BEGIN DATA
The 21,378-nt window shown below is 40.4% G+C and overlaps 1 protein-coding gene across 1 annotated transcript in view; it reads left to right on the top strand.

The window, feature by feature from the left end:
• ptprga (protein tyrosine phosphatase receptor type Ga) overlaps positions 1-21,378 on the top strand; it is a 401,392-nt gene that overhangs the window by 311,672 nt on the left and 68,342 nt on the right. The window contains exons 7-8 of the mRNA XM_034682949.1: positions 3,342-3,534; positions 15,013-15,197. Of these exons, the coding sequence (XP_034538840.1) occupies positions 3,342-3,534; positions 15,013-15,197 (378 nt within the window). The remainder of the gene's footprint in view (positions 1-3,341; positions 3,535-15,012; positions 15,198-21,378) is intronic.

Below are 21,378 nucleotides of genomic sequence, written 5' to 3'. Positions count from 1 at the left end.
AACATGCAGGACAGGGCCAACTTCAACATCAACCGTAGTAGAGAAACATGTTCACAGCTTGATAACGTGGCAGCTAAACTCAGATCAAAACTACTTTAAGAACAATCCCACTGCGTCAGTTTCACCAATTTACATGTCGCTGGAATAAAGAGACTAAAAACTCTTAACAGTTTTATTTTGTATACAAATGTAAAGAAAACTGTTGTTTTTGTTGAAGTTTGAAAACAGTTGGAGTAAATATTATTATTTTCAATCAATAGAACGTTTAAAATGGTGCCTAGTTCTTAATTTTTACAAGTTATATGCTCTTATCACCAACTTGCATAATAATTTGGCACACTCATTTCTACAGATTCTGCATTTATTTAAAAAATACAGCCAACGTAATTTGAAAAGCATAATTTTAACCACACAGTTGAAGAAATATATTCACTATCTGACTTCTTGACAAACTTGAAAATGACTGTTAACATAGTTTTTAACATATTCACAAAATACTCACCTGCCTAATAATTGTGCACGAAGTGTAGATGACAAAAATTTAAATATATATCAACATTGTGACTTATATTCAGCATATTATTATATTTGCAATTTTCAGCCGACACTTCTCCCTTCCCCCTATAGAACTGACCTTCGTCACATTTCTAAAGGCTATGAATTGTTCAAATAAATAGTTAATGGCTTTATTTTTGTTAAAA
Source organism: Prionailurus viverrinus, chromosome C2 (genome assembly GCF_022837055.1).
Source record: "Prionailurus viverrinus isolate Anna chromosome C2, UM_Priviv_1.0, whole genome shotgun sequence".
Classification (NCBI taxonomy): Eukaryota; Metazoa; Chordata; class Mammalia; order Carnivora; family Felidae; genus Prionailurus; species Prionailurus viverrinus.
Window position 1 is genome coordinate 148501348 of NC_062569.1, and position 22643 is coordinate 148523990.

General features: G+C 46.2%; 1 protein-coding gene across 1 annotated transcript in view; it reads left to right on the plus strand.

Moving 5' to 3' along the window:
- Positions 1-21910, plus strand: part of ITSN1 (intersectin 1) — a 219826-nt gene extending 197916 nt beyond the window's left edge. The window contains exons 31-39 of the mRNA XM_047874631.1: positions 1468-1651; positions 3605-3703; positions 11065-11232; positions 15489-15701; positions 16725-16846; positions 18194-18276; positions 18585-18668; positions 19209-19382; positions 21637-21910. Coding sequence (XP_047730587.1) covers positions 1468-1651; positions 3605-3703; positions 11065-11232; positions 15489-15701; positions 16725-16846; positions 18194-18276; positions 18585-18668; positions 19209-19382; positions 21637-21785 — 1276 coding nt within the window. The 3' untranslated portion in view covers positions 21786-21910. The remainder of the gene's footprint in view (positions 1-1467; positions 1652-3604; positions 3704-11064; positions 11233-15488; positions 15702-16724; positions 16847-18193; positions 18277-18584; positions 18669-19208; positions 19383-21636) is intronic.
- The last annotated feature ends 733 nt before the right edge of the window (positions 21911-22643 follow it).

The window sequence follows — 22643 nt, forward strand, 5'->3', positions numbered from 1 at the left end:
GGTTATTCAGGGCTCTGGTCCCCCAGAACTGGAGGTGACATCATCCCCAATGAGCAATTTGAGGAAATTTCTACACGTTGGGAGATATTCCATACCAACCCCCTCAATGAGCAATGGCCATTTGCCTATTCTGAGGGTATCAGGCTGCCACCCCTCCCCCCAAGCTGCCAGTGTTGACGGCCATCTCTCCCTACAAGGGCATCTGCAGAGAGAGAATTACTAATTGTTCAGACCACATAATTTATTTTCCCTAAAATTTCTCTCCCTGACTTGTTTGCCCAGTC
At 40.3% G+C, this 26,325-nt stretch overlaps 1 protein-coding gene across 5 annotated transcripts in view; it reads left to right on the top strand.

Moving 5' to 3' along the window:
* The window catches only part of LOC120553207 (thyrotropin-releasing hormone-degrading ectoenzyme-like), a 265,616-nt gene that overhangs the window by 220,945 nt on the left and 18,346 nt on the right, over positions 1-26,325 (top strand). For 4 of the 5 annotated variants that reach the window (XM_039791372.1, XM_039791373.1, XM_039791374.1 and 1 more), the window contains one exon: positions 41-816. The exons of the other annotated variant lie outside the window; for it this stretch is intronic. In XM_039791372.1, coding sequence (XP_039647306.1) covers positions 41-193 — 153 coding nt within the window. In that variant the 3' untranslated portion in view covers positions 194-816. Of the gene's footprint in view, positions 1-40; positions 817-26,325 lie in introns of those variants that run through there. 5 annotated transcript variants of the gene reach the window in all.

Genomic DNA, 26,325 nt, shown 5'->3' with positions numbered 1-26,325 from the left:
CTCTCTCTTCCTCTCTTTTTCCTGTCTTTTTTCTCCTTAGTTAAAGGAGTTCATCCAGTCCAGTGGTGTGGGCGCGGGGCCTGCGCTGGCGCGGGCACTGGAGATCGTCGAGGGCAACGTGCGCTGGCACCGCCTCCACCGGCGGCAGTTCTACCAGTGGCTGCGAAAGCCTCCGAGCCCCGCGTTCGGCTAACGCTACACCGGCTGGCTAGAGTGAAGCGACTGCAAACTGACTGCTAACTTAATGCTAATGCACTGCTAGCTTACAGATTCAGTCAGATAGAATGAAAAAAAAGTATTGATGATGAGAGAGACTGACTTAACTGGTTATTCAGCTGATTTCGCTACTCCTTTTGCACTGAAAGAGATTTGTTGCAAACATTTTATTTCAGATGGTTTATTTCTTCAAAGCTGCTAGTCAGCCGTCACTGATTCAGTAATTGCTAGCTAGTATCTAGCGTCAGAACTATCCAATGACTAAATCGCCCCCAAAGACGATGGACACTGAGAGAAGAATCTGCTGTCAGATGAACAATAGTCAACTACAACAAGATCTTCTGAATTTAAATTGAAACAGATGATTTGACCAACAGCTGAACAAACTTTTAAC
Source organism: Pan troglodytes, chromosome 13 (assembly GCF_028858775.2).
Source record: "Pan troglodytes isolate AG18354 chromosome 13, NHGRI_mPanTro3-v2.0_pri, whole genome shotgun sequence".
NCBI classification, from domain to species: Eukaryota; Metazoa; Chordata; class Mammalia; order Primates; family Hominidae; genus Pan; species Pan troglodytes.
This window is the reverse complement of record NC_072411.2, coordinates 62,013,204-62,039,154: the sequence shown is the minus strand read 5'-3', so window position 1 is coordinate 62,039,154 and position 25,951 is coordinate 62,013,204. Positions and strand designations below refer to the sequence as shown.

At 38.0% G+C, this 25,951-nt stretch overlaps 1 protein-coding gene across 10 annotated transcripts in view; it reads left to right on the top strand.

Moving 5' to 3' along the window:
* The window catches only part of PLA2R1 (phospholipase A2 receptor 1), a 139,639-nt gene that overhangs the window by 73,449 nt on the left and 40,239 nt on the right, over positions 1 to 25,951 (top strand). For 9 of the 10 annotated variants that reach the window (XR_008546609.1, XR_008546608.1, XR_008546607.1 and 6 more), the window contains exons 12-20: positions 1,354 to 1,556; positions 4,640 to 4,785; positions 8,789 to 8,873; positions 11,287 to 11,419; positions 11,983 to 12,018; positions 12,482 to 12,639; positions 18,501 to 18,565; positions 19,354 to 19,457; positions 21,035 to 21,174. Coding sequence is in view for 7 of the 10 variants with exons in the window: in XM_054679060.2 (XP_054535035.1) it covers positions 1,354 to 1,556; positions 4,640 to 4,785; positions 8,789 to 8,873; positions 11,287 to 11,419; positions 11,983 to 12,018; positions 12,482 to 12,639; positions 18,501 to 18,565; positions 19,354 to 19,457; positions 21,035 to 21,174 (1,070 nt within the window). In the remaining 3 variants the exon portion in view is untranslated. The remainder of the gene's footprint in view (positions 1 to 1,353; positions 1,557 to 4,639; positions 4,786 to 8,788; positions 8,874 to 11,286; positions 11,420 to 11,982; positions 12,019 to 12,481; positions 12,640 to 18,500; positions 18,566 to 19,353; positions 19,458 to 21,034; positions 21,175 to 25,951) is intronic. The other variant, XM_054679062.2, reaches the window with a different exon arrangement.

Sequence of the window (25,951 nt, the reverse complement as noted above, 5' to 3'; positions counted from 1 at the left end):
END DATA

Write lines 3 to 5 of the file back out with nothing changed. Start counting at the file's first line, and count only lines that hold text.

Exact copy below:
• ptprga (protein tyrosine phosphatase receptor type Ga) overlaps positions 1-21,378 on the top strand; it is a 401,392-nt gene that overhangs the window by 311,672 nt on the left and 68,342 nt on the right. The window contains exons 7-8 of the mRNA XM_034682949.1: positions 3,342-3,534; positions 15,013-15,197. Of these exons, the coding sequence (XP_034538840.1) occupies positions 3,342-3,534; positions 15,013-15,197 (378 nt within the window). The remainder of the gene's footprint in view (positions 1-3,341; positions 3,535-15,012; positions 15,198-21,378) is intronic.

Below are 21,378 nucleotides of genomic sequence, written 5' to 3'. Positions count from 1 at the left end.
AACATGCAGGACAGGGCCAACTTCAACATCAACCGTAGTAGAGAAACATGTTCACAGCTTGATAACGTGGCAGCTAAACTCAGATCAAAACTACTTTAAGAACAATCCCACTGCGTCAGTTTCACCAATTTACATGTCGCTGGAATAAAGAGACTAAAAACTCTTAACAGTTTTATTTTGTATACAAATGTAAAGAAAACTGTTGTTTTTGTTGAAGTTTGAAAACAGTTGGAGTAAATATTATTATTTTCAATCAATAGAACGTTTAAAATGGTGCCTAGTTCTTAATTTTTACAAGTTATATGCTCTTATCACCAACTTGCATAATAATTTGGCACACTCATTTCTACAGATTCTGCATTTATTTAAAAAATACAGCCAACGTAATTTGAAAAGCATAATTTTAACCACACAGTTGAAGAAATATATTCACTATCTGACTTCTTGACAAACTTGAAAATGACTGTTAACATAGTTTTTAACATATTCACAAAATACTCACCTGCCTAATAATTGTGCACGAAGTGTAGATGACAAAAATTTAAATATATATCAACATTGTGACTTATATTCAGCATATTATTATATTTGCAATTTTCAGCCGACACTTCTCCCTTCCCCCTATAGAACTGACCTTCGTCACATTTCTAAAGGCTATGAATTGTTCAAATAAATAGTTAATGGCTTTATTTTTGTTAAAA